View of the Grand Canal from the Rialto Bridge
After our quick trip to the bridge, we simply walked around for several minutes when Aravind remembered visiting a bookshop on a boat, the last time he was here. Apparently, due to constant flooding, this bookshop permanently keeps its books in boats and bathtubs to protect the books in case of flooding. Aravind and I love visiting unique bookstores and libraries during out travels and we surely didn’t want to miss this one. Unfortunately, he couldn’t remember the name of the bookshop, so we couldn’t ask for directions. With our data still being inactive, we decided to go back to the only place we knew we’d get free Wi-Fi – Mc. Donald’s. Luckily, it was only a short walk. We connected to the internet and searched the location of this bookstore. We found that it was called Libreria Acqua Alta. Once we had the directions, we started walking. Ten to fifteen minutes later, we were there, and I must say it was a unique experience seeing tens of thousands of books and magazines cramped into Gondolas, bathtubs and other water proof bins. We had good fun looking at the collection of books, mostly in Italian. After a while, we left. We followed our way back to the Mc. D and from there, we knew our way back to the station. It was time. Our bus (Flix Bus) to Milan was to depart from Venice Mestre (the other station located on Mainland Italy) at 5 PM. We walked back to the station, briefly stopping over at a Farmer’s market on our way, to buy a bunch of big and bright red strawberries for just one Euro. The vendor was also kind enough to wash them for us. We then continued our way back to station. At Venezia Santa Lucia, we bought a train ticket to take us to Venice Mestre (the very next station) from where our bus was to depart. The train was to leave in fifteen minutes.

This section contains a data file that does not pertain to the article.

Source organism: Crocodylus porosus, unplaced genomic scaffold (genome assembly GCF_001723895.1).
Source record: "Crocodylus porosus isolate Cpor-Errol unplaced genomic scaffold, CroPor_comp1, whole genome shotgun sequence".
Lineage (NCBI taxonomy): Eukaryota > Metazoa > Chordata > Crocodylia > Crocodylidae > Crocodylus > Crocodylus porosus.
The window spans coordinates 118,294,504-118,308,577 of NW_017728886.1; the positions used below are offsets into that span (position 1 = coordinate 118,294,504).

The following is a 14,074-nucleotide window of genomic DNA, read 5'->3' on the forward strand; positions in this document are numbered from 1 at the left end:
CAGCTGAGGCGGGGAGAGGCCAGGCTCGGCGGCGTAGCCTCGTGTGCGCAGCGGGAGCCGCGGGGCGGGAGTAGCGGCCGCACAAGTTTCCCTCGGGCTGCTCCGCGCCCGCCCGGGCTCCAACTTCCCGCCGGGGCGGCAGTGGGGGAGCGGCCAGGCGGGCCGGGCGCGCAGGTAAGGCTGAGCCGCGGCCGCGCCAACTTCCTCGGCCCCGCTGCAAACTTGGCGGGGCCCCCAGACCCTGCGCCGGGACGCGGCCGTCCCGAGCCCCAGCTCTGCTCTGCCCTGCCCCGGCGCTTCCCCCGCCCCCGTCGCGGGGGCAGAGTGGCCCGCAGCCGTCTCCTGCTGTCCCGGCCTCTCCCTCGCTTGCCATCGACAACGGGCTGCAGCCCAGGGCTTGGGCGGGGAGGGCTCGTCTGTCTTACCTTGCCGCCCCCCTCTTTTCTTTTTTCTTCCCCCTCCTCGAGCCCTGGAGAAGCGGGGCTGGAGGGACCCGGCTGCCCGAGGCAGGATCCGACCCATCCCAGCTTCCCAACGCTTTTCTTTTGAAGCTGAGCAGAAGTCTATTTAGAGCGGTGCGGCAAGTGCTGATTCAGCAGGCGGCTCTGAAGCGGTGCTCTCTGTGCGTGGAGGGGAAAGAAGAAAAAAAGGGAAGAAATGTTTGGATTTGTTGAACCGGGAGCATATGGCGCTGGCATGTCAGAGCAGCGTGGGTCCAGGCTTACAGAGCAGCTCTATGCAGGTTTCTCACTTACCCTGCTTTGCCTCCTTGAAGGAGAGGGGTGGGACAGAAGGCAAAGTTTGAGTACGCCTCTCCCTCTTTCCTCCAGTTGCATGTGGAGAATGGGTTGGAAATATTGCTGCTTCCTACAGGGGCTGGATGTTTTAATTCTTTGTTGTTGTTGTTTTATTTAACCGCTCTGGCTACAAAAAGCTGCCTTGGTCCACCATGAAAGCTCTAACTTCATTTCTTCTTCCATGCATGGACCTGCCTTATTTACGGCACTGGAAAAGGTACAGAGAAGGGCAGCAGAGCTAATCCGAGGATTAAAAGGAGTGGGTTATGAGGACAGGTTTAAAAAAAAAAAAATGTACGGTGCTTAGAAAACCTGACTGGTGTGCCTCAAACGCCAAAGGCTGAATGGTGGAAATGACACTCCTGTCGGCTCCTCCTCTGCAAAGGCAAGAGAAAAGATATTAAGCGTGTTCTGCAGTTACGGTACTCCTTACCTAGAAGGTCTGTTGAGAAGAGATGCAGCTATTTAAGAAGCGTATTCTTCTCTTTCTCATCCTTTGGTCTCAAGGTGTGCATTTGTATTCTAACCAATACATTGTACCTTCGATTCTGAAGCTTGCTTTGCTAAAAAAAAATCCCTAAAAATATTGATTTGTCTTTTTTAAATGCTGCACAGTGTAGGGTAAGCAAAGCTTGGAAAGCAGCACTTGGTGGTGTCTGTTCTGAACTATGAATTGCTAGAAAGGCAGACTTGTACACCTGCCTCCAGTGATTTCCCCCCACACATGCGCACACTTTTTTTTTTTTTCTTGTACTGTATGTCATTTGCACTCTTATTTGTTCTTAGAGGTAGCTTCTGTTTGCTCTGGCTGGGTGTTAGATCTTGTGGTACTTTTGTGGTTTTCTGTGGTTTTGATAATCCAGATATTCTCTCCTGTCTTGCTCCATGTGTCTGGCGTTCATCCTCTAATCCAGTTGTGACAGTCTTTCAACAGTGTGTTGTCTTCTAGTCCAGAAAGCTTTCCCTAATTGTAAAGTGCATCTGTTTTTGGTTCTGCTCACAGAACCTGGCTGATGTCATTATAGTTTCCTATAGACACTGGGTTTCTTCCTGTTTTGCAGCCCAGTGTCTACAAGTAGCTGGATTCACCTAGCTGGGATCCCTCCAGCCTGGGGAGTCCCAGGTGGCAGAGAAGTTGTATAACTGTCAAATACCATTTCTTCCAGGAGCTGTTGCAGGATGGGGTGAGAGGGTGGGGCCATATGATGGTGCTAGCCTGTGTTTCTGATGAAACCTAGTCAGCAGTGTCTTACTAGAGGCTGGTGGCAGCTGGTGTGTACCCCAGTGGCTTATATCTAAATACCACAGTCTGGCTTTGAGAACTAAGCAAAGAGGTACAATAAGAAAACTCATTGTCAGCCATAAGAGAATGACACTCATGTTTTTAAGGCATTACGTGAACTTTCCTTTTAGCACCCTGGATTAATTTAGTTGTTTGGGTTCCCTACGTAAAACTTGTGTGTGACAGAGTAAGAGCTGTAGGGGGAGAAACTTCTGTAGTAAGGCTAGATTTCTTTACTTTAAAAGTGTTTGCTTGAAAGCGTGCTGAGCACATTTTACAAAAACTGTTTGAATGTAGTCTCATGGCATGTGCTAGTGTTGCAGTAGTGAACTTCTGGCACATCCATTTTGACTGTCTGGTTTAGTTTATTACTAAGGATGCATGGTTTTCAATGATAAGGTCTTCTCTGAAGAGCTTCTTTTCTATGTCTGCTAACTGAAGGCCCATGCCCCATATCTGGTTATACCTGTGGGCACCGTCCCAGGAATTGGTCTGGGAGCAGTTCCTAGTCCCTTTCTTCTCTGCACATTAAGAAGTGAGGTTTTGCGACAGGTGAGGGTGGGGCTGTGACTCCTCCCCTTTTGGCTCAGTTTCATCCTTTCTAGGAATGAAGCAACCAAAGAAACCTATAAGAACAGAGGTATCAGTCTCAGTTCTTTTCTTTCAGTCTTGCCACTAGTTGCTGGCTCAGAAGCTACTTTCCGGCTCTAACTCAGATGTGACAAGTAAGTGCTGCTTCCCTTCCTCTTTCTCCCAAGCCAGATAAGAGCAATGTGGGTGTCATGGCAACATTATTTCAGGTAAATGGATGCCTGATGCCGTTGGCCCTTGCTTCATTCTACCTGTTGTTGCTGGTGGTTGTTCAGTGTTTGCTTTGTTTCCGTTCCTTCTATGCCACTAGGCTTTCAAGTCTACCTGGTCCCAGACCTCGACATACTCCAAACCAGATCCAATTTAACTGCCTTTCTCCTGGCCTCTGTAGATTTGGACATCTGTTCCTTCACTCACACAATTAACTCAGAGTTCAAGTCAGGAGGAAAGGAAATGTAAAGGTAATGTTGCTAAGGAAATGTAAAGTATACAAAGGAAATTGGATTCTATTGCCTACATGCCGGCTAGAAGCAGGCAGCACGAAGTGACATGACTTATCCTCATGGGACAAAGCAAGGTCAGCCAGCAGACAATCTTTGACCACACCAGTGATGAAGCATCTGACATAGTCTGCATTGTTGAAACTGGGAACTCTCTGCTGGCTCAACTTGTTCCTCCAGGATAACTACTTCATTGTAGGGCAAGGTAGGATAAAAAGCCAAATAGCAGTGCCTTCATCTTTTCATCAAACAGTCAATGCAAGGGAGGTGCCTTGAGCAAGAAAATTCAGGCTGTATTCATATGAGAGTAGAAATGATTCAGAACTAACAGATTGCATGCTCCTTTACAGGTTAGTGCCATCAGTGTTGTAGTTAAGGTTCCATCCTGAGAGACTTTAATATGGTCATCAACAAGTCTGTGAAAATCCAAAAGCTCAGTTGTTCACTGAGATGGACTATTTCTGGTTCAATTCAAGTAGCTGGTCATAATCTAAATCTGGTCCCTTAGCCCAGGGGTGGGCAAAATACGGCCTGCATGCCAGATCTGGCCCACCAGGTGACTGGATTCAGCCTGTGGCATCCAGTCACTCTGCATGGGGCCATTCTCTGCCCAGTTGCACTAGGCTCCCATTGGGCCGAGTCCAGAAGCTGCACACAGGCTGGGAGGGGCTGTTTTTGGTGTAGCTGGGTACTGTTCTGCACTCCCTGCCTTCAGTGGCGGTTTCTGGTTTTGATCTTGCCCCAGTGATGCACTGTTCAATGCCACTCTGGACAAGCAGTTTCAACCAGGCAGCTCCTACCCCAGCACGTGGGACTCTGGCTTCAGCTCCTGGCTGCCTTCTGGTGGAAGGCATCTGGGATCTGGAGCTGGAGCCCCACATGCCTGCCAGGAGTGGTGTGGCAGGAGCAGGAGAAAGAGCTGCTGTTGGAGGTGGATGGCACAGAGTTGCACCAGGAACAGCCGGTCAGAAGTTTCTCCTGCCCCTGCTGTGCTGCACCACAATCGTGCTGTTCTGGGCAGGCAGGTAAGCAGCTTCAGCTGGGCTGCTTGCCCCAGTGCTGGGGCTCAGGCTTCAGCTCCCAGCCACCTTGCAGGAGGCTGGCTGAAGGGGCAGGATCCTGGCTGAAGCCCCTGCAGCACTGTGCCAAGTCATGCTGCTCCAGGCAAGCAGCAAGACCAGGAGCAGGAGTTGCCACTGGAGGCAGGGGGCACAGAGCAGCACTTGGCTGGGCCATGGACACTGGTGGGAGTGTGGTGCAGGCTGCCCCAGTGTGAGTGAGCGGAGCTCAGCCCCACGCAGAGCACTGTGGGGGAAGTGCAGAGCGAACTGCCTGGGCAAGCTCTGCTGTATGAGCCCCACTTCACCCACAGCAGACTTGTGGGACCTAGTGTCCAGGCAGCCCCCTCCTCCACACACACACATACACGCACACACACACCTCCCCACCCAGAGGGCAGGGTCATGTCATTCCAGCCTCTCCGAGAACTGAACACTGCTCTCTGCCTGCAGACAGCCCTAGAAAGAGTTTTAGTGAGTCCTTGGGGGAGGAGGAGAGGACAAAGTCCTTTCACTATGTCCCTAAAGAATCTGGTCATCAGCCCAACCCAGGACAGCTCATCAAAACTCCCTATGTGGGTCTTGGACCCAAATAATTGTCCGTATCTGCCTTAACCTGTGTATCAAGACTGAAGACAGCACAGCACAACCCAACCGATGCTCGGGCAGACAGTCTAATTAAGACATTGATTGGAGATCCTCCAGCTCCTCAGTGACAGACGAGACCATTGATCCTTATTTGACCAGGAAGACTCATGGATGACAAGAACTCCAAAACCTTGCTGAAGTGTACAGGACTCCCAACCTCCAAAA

Just then, I noticed a store named ‘Tiger’ inside the station. Something about the store (maybe its name) made me want to go and see what it was about. The minute I entered, I fell in love with it. It was like love at first sight. There was everything I could ask for in a shop – quirky stationary, little diaries and notebooks, all kinds of art and craft supplies, home supplies, chocolates and much more. Throw in some bags and clothes, I could marry this shop! Unfortunately, we didn’t have much time to look around. We picked up a few notebooks, paid and left the store. I did make a mental note to look for this shop sometime later in our trip either in Florence or Milan. I convinced myself that this store had to have outlets in other cities as well. I was right. But that’s for another story. We got in to our train just in time and a few minutes later, we reached Venice Mestre.